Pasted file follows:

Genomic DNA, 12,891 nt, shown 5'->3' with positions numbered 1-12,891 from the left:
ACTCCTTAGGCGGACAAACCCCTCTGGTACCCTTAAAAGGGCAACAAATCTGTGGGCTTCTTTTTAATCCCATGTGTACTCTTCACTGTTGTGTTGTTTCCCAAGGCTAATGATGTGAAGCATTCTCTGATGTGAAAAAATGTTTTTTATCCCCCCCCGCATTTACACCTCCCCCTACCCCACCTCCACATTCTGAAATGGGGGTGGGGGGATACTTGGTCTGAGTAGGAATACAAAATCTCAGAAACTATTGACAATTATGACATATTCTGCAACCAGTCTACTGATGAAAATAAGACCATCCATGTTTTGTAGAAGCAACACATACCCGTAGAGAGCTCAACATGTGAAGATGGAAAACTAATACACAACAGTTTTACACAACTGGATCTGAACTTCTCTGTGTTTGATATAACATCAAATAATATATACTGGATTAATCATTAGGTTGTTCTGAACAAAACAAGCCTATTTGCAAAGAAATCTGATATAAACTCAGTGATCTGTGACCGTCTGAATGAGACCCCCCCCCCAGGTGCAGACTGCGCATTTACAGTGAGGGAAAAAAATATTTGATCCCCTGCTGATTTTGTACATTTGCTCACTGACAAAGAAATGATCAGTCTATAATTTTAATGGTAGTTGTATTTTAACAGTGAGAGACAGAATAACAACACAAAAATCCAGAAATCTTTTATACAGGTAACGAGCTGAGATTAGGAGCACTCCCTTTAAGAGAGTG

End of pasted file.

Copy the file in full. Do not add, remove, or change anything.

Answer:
Genomic DNA, 12,891 nt, shown 5'->3' with positions numbered 1-12,891 from the left:
ACTCCTTAGGCGGACAAACCCCTCTGGTACCCTTAAAAGGGCAACAAATCTGTGGGCTTCTTTTTAATCCCATGTGTACTCTTCACTGTTGTGTTGTTTCCCAAGGCTAATGATGTGAAGCATTCTCTGATGTGAAAAAATGTTTTTTATCCCCCCCCGCATTTACACCTCCCCCTACCCCACCTCCACATTCTGAAATGGGGGTGGGGGGATACTTGGTCTGAGTAGGAATACAAAATCTCAGAAACTATTGACAATTATGACATATTCTGCAACCAGTCTACTGATGAAAATAAGACCATCCATGTTTTGTAGAAGCAACACATACCCGTAGAGAGCTCAACATGTGAAGATGGAAAACTAATACACAACAGTTTTACACAACTGGATCTGAACTTCTCTGTGTTTGATATAACATCAAATAATATATACTGGATTAATCATTAGGTTGTTCTGAACAAAACAAGCCTATTTGCAAAGAAATCTGATATAAACTCAGTGATCTGTGACCGTCTGAATGAGACCCCCCCCCCAGGTGCAGACTGCGCATTTACAGTGAGGGAAAAAAATATTTGATCCCCTGCTGATTTTGTACATTTGCTCACTGACAAAGAAATGATCAGTCTATAATTTTAATGGTAGTTGTATTTTAACAGTGAGAGACAGAATAACAACACAAAAATCCAGAAATCTTTTATACAGGTAACGAGCTGAGATTAGGAGCACTCCCTTTAAGAGAGTG